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EHR upgrades and patient care

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Article

Are the upgrades like a new video game where the look is new, but nothing else has really changed?

EHR | © elizaliv - stock.adobe.com

© elizaliv - stock.adobe.com

Each time my EHR is upgraded, I am informed on the new functionality and the wonderful tools it will encompass to make charting more efficient and patient care better. Improvement features with interoffice staff communication, improved coding features, and data sharing all seem to be a necessity with upgrades but why don’t I see improved efficiency and less screen time as a result?

Unfortunately, to the contrary, often with upgrades functionality changes, colors and format differ, and I find myself having to relearn EHR processes all over again. I usually don’t find the upgrade to be that much different than the version from the year prior, and personally I haven’t been mesmerized by the improved aspects of patient care as a result. What changes, however, is the logistical flow. As clinicians, we are taught on structure. Medicine uses tradition such as how we obtain a history starting with the chief complaint. There is a flow to medical notes, from taking a history to presenting a case. We are trained this way and medical school basic doctoring courses still teach the cadence of performing an exam with this style of flow. We organize our thoughts and communicate our presentations both orally and written in this manner. However, the EHR organizational structure is seemingly constructed with countless variations. The construct seems to ignore the legacy of how we are trained. We try to be flexible with the EHR flows and constant inflow of changes to colors, icons, functionality placement, etc.Why does it always have to change with every upgrade? Most recently, an upgrade to the EHR included emojis. Really?

Why EHR companies change color formats, icons, and sometimes location of functions is beyond me. The changes do make the upgrade readily apparent, but do the changes aid in patient care and safety? Is my job more efficient as a result? Functionality may indeed improve, but my overall arching question is why must all the icons, the colors, the locations of such tabs change as well? The Greek philosopher Heraclitus is credited with the idea that the only constant in life is change but with the frequency of “needed” upgrades, it is nearly mandatory we are forced to change every few months. Acclimatizing to our EHRs seems to be in competition with keeping up with newest medical advances in disease management -- a statement which I never thought I would have to make.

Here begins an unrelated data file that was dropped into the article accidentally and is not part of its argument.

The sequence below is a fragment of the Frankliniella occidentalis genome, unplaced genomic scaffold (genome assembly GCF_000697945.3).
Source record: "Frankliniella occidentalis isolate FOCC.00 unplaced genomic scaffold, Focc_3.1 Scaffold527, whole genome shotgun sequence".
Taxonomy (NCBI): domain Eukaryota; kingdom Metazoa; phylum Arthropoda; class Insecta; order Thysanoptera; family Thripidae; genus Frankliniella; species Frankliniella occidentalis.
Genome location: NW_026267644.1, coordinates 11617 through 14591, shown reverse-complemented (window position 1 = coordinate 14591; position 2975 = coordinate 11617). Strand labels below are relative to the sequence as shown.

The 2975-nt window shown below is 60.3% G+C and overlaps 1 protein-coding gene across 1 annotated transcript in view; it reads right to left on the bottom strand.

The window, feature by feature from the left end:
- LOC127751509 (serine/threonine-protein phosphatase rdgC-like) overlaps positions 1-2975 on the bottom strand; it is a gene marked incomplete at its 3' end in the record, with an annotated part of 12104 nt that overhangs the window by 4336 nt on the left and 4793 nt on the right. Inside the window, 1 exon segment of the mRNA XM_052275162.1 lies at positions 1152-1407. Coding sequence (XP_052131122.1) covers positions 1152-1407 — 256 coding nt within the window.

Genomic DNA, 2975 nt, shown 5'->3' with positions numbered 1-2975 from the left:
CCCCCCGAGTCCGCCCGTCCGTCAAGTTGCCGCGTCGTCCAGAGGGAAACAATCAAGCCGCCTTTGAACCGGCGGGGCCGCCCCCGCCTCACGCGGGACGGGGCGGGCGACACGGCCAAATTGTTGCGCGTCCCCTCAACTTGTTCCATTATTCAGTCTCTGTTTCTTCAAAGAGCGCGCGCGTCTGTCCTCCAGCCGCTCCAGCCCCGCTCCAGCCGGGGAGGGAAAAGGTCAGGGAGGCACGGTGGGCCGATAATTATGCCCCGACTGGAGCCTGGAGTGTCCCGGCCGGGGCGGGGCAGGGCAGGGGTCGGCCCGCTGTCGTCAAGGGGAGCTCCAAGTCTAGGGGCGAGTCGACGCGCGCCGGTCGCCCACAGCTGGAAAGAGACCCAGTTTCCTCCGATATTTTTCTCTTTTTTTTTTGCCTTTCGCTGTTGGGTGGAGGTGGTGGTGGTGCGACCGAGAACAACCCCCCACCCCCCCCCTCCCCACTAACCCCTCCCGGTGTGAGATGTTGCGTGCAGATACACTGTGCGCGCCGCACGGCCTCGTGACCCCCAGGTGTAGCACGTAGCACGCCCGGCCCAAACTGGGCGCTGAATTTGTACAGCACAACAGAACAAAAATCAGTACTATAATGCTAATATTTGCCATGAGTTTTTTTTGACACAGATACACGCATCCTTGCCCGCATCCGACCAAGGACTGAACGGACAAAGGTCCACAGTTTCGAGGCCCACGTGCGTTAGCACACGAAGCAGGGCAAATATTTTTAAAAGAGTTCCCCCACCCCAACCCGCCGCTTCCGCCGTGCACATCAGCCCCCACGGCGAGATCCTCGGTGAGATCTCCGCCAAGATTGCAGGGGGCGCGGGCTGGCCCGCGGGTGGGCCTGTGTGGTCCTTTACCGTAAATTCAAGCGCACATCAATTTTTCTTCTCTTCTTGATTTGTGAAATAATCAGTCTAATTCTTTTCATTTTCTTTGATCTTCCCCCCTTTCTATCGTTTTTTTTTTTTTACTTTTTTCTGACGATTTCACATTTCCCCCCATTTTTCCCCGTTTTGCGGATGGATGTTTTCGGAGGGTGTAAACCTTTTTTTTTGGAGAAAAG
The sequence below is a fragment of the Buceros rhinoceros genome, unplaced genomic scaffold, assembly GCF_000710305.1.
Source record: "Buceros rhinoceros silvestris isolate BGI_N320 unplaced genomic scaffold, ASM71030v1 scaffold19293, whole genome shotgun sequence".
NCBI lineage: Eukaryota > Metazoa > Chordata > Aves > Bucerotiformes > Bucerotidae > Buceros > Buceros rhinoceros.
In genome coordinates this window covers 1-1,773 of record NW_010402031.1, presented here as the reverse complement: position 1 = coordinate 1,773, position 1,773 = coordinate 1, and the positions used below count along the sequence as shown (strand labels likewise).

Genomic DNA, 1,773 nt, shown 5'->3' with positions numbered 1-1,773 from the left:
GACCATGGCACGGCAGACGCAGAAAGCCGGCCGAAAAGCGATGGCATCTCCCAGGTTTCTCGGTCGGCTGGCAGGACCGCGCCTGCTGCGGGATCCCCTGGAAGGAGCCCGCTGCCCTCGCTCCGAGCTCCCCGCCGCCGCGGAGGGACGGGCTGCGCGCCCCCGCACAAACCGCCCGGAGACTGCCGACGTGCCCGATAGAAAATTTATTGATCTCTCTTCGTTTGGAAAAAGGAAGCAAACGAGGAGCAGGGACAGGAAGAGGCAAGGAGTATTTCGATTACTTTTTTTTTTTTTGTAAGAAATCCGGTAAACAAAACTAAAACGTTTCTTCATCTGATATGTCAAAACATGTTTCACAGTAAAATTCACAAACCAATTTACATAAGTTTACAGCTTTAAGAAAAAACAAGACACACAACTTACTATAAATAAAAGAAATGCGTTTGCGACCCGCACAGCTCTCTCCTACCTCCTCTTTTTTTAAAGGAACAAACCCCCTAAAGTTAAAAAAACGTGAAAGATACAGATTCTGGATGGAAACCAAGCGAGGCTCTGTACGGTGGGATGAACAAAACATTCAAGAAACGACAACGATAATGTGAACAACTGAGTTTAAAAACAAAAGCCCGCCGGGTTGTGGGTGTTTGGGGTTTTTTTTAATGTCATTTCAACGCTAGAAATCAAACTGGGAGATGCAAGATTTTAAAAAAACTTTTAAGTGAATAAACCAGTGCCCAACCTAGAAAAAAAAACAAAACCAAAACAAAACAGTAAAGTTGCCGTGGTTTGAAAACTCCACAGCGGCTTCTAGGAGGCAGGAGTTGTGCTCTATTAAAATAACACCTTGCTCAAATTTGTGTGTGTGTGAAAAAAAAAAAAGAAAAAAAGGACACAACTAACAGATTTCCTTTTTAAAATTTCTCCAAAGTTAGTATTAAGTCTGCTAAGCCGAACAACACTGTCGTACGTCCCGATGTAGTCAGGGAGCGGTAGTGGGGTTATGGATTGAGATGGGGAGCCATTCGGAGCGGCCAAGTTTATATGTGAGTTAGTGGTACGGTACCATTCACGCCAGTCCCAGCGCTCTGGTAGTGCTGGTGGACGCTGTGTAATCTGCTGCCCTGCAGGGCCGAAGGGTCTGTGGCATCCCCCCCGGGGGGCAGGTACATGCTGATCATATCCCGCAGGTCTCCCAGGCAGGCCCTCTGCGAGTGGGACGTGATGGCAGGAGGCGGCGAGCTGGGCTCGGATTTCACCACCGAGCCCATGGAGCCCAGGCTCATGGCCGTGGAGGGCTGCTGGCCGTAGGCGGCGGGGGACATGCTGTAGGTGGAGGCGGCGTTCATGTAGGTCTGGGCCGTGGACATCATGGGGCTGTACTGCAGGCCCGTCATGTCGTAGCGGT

Respectfully, I do understand that EHRs may help to improve accuracy, help with clinical decision-making, have tools for medication interaction review, and search features to retrieve needed information in a sea of medical records hidden in specific tabs within the EHR, and in some instances help with medical legal defense. Conversely, I find efficiency of the patient examination, and the satisfaction of delivering care less so because of the complexity and task-oriented functions of the EHR. In many instances, I find myself feeling like a data entry clerk rather than a clinician.

Clinicians, now more than ever, have many data entry duties. The clinical encounter’s efficiency is dictated by the ease of the EHR. I would suspect that most clinicians do not feel that their efficiency and clinical duties ease because of such upgrades. The National Academy of Medicine stated that nurses and doctors spend 50% of their workday looking at a computer screen, not the patient, and the increased EHR demands contribute to provider burnout.

The “upgrades” seem like a barrage of changes like a video game that my kids play. The marketing of new features, colors, and graphics make computer games fun. I wish I had the same positive outlook as my kids do when I hear an upgrade is coming to my EHR. The EHR often seems like a video game in and of itself. It has many nuances and features that often seem hidden and depending on the training and skill of the user, can then be unlocked for clinical use. Developing such skill and adaptability takes work, time, effort, and practice -- but then may quickly fade once the newest upgrade is placed into motion.

If I had a wish, I would ask computer informaticists who assist with such upgrades to ask me if I even need an upgrade and at a bare minimum, keep the same icons, colors, and fundamental basics without significant change. The hours spent on meetings, emails, and videos about the impending new and improved upgrade could potentially be better spent on patient care. Until then, I will have to continue to get used to EHR upgrades and learning the new format and inefficiencies of such.

I wonder when Madden 2025 comes out…

Jesse D. Bracamonte, DO, FAAFP, is the Associate Chair of Education, Mayo Clinic Family Medicine.

Michael Underhill, DO, is a family medicine physician and site lead in the department of family medicine, Mayo Clinic Arizona.

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